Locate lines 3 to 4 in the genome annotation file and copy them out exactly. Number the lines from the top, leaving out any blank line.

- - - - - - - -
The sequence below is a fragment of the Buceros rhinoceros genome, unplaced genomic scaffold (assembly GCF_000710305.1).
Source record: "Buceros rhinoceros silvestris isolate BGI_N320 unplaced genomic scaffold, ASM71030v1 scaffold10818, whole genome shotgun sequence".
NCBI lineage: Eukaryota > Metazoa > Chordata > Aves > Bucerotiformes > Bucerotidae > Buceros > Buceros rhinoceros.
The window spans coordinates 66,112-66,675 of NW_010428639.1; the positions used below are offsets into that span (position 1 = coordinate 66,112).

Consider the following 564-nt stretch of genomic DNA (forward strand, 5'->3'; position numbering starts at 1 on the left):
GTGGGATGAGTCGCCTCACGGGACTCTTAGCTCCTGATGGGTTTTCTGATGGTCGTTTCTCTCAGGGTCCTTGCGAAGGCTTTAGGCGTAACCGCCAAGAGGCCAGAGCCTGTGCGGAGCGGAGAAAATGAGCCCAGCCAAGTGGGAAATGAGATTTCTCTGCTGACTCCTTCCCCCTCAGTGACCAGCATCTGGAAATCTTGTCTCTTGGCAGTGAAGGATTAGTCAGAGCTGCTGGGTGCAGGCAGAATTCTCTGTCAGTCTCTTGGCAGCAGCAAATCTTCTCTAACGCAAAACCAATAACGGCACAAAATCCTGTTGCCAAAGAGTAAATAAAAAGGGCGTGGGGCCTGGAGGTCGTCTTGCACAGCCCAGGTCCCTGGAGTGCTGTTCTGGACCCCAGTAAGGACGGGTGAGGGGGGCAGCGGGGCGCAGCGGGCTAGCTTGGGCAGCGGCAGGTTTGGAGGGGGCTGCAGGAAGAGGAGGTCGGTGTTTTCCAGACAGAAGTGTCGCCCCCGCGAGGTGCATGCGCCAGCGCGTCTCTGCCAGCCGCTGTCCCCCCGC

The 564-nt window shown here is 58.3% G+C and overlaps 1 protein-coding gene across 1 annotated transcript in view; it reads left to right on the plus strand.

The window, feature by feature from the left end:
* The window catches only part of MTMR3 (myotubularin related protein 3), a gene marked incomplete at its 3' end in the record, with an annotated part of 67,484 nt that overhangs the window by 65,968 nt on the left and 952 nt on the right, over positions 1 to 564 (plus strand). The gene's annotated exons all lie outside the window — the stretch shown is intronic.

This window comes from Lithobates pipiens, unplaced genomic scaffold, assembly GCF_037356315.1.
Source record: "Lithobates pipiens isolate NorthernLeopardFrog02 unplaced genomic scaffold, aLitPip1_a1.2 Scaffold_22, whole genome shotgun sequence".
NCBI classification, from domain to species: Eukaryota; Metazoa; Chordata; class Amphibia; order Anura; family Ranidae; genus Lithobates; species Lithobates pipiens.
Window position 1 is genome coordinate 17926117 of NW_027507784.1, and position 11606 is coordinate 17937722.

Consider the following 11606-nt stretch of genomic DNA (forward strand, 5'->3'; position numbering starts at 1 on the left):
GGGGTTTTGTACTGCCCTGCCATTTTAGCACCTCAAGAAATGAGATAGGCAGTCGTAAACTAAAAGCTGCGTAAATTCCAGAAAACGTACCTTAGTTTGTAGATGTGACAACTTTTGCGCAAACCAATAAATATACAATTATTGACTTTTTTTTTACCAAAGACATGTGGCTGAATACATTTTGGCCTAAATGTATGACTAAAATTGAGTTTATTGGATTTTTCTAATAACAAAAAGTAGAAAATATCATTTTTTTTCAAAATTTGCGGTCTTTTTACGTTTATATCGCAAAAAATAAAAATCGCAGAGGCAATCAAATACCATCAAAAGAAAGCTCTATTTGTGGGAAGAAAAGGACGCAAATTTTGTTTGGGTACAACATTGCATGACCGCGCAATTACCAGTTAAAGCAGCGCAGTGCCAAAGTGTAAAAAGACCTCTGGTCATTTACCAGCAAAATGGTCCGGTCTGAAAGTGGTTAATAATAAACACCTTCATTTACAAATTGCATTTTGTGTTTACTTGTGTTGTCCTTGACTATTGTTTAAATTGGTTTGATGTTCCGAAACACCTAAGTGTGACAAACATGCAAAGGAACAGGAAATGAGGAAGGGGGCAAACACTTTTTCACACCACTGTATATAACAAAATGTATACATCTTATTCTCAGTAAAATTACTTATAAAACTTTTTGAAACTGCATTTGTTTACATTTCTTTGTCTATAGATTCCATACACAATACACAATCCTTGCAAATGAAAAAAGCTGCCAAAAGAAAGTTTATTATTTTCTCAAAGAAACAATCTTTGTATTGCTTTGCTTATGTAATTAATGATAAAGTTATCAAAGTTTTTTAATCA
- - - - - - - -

NCBI lineage: Eukaryota > Metazoa > Chordata > Aves > Bucerotiformes > Bucerotidae > Buceros > Buceros rhinoceros.
The window spans coordinates 66,112-66,675 of NW_010428639.1; the positions used below are offsets into that span (position 1 = coordinate 66,112).